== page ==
Teaching writing at the university level in the 21st century is a challenge. Students are occupied with so many personal, social, and educational demands that the skill set required to become a competent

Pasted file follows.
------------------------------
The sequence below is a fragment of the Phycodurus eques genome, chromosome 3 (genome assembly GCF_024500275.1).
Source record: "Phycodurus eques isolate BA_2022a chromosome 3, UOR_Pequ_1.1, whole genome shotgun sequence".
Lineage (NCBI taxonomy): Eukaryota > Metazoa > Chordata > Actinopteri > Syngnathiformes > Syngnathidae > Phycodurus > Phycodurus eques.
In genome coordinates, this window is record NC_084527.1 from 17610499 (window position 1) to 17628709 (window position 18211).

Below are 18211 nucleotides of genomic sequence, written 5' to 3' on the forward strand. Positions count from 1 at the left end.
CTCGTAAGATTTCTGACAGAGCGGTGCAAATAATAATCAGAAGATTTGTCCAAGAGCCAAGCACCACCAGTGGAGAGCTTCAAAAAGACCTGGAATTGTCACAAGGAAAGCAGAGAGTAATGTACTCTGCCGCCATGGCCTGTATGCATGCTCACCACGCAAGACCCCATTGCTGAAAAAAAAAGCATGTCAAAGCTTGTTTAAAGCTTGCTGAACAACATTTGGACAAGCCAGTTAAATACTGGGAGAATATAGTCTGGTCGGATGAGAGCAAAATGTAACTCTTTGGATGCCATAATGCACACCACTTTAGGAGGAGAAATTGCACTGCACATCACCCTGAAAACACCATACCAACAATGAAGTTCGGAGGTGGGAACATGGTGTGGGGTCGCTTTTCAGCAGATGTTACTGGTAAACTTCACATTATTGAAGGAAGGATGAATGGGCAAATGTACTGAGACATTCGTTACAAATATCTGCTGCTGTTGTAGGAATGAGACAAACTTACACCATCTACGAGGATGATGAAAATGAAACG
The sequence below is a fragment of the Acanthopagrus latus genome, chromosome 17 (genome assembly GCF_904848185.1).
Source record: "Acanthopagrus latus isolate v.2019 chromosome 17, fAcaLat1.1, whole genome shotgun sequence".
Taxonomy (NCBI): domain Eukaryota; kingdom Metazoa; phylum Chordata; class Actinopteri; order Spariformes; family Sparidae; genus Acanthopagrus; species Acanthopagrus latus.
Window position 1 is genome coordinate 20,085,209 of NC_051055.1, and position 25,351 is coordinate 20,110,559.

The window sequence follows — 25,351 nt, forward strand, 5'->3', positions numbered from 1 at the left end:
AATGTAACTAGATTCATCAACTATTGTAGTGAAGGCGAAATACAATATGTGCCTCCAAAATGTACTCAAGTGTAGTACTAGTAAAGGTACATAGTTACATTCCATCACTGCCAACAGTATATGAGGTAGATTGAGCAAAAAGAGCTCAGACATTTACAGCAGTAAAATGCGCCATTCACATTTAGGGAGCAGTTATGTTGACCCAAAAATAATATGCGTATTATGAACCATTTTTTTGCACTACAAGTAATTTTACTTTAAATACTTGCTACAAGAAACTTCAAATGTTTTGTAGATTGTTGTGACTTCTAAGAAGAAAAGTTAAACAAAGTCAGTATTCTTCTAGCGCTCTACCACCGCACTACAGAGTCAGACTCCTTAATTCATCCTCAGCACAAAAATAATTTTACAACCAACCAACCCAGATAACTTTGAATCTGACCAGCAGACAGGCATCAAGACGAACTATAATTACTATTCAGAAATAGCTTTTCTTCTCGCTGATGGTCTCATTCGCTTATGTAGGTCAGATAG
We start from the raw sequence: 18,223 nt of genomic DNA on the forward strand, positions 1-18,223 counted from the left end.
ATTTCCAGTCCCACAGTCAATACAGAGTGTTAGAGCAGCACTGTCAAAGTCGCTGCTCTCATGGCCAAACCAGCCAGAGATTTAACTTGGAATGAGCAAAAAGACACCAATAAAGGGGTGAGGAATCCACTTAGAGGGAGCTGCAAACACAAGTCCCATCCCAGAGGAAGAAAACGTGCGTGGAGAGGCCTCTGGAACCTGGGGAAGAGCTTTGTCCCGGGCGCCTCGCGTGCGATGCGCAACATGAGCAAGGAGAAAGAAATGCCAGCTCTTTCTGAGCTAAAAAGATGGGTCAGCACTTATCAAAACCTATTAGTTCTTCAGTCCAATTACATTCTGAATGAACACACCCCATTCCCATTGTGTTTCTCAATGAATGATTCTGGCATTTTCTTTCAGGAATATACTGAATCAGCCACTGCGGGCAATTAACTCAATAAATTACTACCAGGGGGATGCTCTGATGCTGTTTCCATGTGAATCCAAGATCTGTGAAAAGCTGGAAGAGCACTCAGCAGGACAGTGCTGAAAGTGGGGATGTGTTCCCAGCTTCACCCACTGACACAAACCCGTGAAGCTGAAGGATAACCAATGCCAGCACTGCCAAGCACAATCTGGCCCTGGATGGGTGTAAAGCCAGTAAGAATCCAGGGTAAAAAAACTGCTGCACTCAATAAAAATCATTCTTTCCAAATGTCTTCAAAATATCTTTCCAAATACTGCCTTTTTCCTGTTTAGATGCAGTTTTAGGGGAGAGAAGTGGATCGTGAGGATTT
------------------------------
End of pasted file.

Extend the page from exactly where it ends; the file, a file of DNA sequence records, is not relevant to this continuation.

writer is low on their list of priorities, if it appears on their list at all. The prospect of learning how to write well has always been subject to the "duh" factor. Writing students usually reason as follows: "I know how to read, and I know how to talk, so, 'duh,' I know how to write." This is an interesting analysis, and it appears to have some valid elements of logic, but ultimately the logic is flawed. It is much the same as suggesting that because you can read a recipe in a cookbook you can competently prepare the dish, or that because you are capable of speaking you can deliver a rousing, persuasive speech. Learning to write well, even only passing well, is not as easy as being able to read or being able to speak.